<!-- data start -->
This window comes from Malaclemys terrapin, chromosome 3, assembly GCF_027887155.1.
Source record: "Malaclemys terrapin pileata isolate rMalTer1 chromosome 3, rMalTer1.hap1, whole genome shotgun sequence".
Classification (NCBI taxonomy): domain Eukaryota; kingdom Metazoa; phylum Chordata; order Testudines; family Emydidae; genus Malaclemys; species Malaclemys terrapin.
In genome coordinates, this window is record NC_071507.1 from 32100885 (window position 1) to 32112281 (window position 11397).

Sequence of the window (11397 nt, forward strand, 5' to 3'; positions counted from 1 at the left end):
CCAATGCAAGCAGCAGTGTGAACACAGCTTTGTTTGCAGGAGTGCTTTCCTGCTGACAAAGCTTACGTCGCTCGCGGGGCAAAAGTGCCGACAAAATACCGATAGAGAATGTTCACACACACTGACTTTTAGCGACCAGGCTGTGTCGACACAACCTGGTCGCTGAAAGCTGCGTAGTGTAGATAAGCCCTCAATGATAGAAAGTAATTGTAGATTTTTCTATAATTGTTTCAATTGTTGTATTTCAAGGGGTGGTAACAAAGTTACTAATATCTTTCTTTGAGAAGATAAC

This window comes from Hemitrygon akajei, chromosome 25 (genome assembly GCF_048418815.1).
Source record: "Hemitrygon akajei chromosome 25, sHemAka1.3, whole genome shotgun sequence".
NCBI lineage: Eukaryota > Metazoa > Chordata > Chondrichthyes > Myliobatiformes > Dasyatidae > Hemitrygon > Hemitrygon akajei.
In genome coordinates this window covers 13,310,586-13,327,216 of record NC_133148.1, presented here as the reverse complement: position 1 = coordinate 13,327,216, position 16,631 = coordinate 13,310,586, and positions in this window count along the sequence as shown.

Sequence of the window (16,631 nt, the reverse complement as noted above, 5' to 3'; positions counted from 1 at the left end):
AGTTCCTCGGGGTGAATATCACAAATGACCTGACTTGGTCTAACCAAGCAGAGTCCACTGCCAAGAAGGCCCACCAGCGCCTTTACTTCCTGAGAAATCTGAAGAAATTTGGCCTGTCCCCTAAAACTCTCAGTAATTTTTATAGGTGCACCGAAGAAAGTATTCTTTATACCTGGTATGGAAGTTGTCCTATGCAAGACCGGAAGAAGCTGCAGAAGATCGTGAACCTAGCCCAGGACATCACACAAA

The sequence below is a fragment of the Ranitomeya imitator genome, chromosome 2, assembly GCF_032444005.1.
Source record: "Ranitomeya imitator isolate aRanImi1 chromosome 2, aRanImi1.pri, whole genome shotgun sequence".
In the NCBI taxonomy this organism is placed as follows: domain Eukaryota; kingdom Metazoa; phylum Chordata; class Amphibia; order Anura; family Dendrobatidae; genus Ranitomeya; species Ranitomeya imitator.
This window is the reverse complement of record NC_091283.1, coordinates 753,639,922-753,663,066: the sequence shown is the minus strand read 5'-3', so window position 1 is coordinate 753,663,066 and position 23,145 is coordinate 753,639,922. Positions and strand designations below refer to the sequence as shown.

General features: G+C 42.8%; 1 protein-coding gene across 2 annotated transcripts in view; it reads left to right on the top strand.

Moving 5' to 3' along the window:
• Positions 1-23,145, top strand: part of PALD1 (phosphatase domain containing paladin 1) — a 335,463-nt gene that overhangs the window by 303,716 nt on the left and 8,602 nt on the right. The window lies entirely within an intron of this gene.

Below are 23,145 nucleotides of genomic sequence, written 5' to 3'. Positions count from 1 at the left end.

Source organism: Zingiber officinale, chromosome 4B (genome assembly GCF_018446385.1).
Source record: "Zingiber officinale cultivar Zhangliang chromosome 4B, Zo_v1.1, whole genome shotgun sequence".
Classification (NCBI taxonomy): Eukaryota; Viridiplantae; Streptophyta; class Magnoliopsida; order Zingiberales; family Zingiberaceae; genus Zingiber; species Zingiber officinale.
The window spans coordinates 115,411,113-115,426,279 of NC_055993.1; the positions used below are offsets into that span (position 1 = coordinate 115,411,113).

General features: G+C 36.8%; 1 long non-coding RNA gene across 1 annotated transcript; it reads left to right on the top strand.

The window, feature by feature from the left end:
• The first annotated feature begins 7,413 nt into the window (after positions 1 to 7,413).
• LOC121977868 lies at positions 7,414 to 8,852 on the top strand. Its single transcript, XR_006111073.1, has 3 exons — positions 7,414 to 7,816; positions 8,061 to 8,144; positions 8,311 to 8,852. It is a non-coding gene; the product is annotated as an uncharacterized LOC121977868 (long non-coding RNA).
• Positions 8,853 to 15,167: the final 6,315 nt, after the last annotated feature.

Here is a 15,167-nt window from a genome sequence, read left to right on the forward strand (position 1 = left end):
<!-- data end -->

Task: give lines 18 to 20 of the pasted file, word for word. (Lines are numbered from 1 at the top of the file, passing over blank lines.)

Moving 5' to 3' along the window:
• Positions 1-23,145, top strand: part of PALD1 (phosphatase domain containing paladin 1) — a 335,463-nt gene that overhangs the window by 303,716 nt on the left and 8,602 nt on the right. The window lies entirely within an intron of this gene.

Below are 23,145 nucleotides of genomic sequence, written 5' to 3'. Positions count from 1 at the left end.